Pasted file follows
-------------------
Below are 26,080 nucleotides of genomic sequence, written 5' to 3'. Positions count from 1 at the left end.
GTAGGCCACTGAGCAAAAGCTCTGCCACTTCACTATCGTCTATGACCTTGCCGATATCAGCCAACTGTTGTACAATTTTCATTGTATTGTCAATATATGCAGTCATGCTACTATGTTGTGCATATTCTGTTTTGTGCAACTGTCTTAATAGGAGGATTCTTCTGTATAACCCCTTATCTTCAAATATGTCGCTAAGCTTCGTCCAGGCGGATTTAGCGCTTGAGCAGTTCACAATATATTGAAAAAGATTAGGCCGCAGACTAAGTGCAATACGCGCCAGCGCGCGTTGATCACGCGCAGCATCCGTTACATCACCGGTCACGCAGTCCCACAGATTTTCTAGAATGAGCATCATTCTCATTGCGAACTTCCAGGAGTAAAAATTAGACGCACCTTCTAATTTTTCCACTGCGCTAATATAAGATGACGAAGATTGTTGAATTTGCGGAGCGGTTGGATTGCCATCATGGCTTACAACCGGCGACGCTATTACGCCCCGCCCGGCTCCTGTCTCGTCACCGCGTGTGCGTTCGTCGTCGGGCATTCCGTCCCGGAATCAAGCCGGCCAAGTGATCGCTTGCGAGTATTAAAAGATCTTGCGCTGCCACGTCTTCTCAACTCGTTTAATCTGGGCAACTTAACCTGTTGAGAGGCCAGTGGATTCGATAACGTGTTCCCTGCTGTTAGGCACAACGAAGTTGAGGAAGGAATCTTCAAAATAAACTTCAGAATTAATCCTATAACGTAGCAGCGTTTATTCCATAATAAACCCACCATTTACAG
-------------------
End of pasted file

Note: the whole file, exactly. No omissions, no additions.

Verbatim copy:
Below are 26,080 nucleotides of genomic sequence, written 5' to 3'. Positions count from 1 at the left end.
GTAGGCCACTGAGCAAAAGCTCTGCCACTTCACTATCGTCTATGACCTTGCCGATATCAGCCAACTGTTGTACAATTTTCATTGTATTGTCAATATATGCAGTCATGCTACTATGTTGTGCATATTCTGTTTTGTGCAACTGTCTTAATAGGAGGATTCTTCTGTATAACCCCTTATCTTCAAATATGTCGCTAAGCTTCGTCCAGGCGGATTTAGCGCTTGAGCAGTTCACAATATATTGAAAAAGATTAGGCCGCAGACTAAGTGCAATACGCGCCAGCGCGCGTTGATCACGCGCAGCATCCGTTACATCACCGGTCACGCAGTCCCACAGATTTTCTAGAATGAGCATCATTCTCATTGCGAACTTCCAGGAGTAAAAATTAGACGCACCTTCTAATTTTTCCACTGCGCTAATATAAGATGACGAAGATTGTTGAATTTGCGGAGCGGTTGGATTGCCATCATGGCTTACAACCGGCGACGCTATTACGCCCCGCCCGGCTCCTGTCTCGTCACCGCGTGTGCGTTCGTCGTCGGGCATTCCGTCCCGGAATCAAGCCGGCCAAGTGATCGCTTGCGAGTATTAAAAGATCTTGCGCTGCCACGTCTTCTCAACTCGTTTAATCTGGGCAACTTAACCTGTTGAGAGGCCAGTGGATTCGATAACGTGTTCCCTGCTGTTAGGCACAACGAAGTTGAGGAAGGAATCTTCAAAATAAACTTCAGAATTAATCCTATAACGTAGCAGCGTTTATTCCATAATAAACCCACCATTTACAG